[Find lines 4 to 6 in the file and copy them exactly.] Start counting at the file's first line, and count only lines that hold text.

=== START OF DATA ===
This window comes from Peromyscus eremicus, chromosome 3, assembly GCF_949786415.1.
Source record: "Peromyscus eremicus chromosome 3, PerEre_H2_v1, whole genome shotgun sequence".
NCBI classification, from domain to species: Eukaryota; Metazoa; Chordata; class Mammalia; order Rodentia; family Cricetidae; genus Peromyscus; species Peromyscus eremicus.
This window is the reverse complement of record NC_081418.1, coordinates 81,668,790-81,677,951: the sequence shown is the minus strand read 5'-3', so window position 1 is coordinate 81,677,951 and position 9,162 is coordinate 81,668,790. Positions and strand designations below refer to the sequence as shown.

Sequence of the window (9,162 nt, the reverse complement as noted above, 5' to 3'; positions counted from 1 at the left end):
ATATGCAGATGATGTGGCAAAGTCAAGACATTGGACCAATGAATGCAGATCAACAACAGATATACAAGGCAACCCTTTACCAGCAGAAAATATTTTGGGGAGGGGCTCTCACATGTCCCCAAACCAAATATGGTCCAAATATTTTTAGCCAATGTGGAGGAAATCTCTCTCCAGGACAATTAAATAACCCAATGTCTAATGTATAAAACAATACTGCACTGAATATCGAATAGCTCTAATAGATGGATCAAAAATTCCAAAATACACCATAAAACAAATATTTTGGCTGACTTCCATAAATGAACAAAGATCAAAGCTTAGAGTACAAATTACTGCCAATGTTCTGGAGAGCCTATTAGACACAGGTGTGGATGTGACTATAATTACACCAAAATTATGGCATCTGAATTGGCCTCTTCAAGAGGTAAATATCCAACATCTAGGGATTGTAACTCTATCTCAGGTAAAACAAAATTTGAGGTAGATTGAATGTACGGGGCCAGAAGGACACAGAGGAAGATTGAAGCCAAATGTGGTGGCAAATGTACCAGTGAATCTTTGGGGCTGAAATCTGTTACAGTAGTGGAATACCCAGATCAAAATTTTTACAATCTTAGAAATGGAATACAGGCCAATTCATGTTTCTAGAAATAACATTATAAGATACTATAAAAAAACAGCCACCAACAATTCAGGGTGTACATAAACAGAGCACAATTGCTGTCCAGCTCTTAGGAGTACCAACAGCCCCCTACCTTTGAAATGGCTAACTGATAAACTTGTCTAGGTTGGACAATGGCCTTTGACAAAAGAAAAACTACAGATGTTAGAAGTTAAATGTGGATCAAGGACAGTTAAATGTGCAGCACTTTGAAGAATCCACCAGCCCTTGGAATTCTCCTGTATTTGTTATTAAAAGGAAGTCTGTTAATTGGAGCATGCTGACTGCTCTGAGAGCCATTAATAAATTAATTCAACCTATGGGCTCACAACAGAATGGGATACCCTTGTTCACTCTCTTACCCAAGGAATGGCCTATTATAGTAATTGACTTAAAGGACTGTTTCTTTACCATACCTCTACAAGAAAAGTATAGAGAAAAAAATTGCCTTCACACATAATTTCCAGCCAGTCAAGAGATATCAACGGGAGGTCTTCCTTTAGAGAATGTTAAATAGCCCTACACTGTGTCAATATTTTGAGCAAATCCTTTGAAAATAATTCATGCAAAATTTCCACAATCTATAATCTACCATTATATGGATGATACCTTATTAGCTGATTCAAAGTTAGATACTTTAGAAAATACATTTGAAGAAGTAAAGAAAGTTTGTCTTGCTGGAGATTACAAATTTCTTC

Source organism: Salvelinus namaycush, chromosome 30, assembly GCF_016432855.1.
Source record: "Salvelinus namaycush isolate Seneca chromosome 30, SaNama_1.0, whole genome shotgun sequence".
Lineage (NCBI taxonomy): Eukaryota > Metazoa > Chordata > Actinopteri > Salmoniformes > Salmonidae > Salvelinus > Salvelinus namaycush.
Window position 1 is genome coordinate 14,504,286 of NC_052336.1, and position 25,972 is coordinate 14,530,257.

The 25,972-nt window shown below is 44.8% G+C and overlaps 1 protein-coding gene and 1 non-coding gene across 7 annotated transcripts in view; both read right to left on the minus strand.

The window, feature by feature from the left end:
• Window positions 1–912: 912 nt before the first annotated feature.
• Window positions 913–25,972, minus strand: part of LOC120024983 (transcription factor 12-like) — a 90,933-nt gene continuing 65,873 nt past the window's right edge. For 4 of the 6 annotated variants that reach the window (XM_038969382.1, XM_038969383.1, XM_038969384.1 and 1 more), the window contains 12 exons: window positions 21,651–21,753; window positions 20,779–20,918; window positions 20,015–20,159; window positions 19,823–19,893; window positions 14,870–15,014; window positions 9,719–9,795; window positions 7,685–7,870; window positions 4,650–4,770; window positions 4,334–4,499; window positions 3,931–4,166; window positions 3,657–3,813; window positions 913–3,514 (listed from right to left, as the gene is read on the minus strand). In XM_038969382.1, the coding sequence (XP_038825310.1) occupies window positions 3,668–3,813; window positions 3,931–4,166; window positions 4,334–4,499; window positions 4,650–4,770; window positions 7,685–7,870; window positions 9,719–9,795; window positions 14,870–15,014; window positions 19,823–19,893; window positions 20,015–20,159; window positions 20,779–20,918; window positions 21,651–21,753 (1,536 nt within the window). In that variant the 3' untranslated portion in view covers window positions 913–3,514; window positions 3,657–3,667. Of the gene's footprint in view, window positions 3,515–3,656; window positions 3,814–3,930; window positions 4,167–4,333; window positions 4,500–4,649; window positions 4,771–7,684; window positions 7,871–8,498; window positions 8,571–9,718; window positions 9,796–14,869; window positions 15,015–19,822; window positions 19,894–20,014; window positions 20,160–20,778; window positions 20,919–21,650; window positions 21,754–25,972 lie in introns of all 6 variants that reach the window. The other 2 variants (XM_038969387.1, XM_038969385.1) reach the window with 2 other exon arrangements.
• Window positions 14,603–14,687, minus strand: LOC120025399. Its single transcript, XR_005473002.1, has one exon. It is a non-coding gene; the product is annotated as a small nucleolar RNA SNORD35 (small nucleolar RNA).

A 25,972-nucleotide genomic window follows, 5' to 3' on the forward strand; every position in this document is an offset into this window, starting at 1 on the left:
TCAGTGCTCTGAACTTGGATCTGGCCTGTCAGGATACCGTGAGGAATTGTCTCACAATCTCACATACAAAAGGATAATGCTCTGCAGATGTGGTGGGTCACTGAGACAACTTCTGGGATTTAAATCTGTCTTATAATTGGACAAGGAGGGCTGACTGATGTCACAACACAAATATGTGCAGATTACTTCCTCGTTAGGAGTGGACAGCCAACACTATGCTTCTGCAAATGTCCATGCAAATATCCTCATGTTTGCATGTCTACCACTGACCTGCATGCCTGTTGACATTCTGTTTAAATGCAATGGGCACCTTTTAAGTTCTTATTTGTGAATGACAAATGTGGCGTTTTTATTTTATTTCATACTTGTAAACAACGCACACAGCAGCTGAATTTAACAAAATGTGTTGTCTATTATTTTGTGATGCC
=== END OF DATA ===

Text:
This window is the reverse complement of record NC_081418.1, coordinates 81,668,790-81,677,951: the sequence shown is the minus strand read 5'-3', so window position 1 is coordinate 81,677,951 and position 9,162 is coordinate 81,668,790. Positions and strand designations below refer to the sequence as shown.

Sequence of the window (9,162 nt, the reverse complement as noted above, 5' to 3'; positions counted from 1 at the left end):
ATATGCAGATGATGTGGCAAAGTCAAGACATTGGACCAATGAATGCAGATCAACAACAGATATACAAGGCAACCCTTTACCAGCAGAAAATATTTTGGGGAGGGGCTCTCACATGTCCCCAAACCAAATATGGTCCAAATATTTTTAGCCAATGTGGAGGAAATCTCTCTCCAGGACAATTAAATAACCCAATGTCTAATGTATAAAACAATACTGCACTGAATATCGAATAGCTCTAATAGATGGATCAAAAATTCCAAAATACACCATAAAACAAATATTTTGGCTGACTTCCATAAATGAACAAAGATCAAAGCTTAGAGTACAAATTACTGCCAATGTTCTGGAGAGCCTATTAGACACAGGTGTGGATGTGACTATAATTACACCAAAATTATGGCATCTGAATTGGCCTCTTCAAGAGGTAAATATCCAACATCTAGGGATTGTAACTCTATCTCAGGTAAAACAAAATTTGAGGTAGATTGAATGTACGGGGCCAGAAGGACACAGAGGAAGATTGAAGCCAAATGTGGTGGCAAATGTACCAGTGAATCTTTGGGGCTGAAATCTGTTACAGTAGTGGAATACCCAGATCAAAATTTTTACAATCTTAGAAATGGAATACAGGCCAATTCATGTTTCTAGAAATAACATTATAAGATACTATAAAAAAACAGCCACCAACAATTCAGGGTGTACATAAACAGAGCACAATTGCTGTCCAGCTCTTAGGAGTACCAACAGCCCCCTACCTTTGAAATGGCTAACTGATAAACTTGTCTAGGTTGGACAATGGCCTTTGACAAAAGAAAAACTACAGATGTTAGAAGTTAAATGTGGATCAAGGACAGTTAAATGTGCAGCACTTTGAAGAATCCACCAGCCCTTGGAATTCTCCTGTATTTGTTATTAAAAGGAAGTCTGTTAATTGGAGCATGCTGACTGCTCTGAGAGCCATTAATAAATTAATTCAACCTATGGGCTCACAACAGAATGGGATACCCTTGTTCACTCTCTTACCCAAGGAATGGCCTATTATAGTAATTGACTTAAAGGACTGTTTCTTTACCATACCTCTACAAGAAAAGTATAGAGAAAAAAATTGCCTTCACACATAATTTCCAGCCAGTCAAGAGATATCAACGGGAGGTCTTCCTTTAGAGAATGTTAAATAGCCCTACACTGTGTCAATATTTTGAGCAAATCCTTTGAAAATAATTCATGCAAAATTTCCACAATCTATAATCTACCATTATATGGATGATACCTTATTAGCTGATTCAAAGTTAGATACTTTAGAAAATACATTTGAAGAAGTAAAGAAAGTTTGTCTTGCTGGAGATTACAAATTTCTTC